1. A "bait and switch" that actually goes somewhere
With a premise of "everyone under eighteen returns to post-nuclear earth," you might expect it to quickly turn into a teen-romance free for all. We will neither confirm or deny at this time. But the hook snags you a few episodes in, at which point it ceases to matter that one of the main groups of characters are supposed to be under eighteen, or that none of those actors look like it. It quickly becomes evident that this isn't a romance-driven plot. Instead, deeper concepts with grit and complications and vigor and even contradictions saturate the characters. Much like life.
2. Flawed Characters
Disaster bringing out the best and the worst and the muddled in-betweens of human nature may be a trope, but it's a trope not done uniformly well. Another consideration is how the story and visual experience are framed to affect how you feel about the characters. The creative team behind the show have crafted believable characters who react authentically under high stress scenarios. Missing are the morally pure or unstressed characters who manage to retain the best of human nature through all the trials they face. In their place, we see adolescents and adults grappling with survival and mercy, death and love, fear and courage, and the shadow of compassion in a world where nothing is certain. And in this, the wonderfully flawed characters of the show take form, again and again and again. There is both character development and growth through the heart-clenching first four seasons. Another nuanced merit is that no one character goes unquestioned, untested, or held above others as more virtuous. By the fifth season, one can start to solidify their opinions about certain characters, but this is not to say that the some of them may not continue to surprise you. If morally objectionable decisions concern you, let it be known that dealing with the consequences is as much a part a part of the plot, and for this the show is stronger.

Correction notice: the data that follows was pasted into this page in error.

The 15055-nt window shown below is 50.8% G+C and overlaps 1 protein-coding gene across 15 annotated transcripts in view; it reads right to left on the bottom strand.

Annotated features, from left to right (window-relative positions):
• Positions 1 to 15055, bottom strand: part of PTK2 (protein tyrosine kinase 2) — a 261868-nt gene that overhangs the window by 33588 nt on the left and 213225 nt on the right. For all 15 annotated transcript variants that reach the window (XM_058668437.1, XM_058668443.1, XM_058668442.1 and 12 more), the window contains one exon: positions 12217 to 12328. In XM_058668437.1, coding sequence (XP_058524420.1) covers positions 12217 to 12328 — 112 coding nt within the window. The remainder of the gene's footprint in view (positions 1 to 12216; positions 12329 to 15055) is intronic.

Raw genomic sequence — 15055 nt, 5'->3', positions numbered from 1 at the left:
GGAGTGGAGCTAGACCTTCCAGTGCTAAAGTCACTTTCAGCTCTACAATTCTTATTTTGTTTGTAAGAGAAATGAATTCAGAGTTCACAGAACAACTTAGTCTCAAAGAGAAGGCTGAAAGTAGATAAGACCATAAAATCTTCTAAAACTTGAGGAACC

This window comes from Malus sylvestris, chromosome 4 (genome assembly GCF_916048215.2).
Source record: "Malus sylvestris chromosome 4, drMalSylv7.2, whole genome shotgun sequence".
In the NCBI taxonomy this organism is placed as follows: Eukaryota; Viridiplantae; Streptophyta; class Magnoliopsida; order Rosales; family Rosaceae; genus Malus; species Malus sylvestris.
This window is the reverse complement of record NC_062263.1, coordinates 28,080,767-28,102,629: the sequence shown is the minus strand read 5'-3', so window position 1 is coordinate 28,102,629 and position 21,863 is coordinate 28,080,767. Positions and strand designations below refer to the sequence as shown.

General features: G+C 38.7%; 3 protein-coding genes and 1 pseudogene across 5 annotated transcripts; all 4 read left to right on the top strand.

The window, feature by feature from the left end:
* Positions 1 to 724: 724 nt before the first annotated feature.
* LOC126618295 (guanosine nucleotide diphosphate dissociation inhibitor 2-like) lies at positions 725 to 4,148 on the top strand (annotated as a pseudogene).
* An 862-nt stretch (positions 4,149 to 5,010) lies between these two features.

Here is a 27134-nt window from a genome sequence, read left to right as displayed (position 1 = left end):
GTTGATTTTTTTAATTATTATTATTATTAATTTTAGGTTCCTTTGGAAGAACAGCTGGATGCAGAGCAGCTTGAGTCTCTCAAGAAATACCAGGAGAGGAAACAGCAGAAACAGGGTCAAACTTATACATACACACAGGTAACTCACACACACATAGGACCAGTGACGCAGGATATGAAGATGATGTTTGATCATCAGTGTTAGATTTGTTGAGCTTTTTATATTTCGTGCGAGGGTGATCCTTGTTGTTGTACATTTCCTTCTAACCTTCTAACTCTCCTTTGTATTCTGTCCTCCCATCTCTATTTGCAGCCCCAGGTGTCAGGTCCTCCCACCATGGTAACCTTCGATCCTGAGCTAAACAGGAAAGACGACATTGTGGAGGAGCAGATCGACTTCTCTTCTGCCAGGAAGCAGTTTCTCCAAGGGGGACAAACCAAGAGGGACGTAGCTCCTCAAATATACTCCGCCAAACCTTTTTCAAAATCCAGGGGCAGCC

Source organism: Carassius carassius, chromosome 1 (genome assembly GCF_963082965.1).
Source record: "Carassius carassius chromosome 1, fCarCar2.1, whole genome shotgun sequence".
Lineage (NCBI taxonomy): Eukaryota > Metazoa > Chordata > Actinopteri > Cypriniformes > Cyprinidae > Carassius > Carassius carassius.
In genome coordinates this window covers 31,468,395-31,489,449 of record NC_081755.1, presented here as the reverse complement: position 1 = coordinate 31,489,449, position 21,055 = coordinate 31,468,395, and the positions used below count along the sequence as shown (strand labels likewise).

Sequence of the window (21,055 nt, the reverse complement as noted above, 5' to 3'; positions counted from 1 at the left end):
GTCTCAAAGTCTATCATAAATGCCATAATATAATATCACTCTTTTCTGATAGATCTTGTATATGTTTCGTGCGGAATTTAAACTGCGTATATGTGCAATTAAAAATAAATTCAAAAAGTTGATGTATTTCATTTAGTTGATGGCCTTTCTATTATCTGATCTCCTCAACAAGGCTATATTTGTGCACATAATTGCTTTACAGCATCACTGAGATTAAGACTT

Don't take this lightly. When a show tries to juggle a strong plot with casting, writing, production, and effects, it is easy for something to degenerate as the show unfolds. Sometimes great actors are hampered by mediocre writing. Sometimes great writing is hampered by mediocre performances. The show moves quickly from the early teen melodrama of the first several episodes into predominately mature plots with solid performances that the viewer aback with the weight and depth of the moral choices that become part of everyday life on the renewed earth. Even when the story falters between the strife of teen romance and survival, the actors deliver the emotion with compelling youthfulness that serves as a reminder that, despite appearances, the characters are all supposed to be under eighteen and that, contrary to the judgement of adults, youth can be both more mature and just as irrational and emotional as adults. (Consider the prevalence of adult, reality-drama shows to remember how age is not a determining factor for emotional stability.)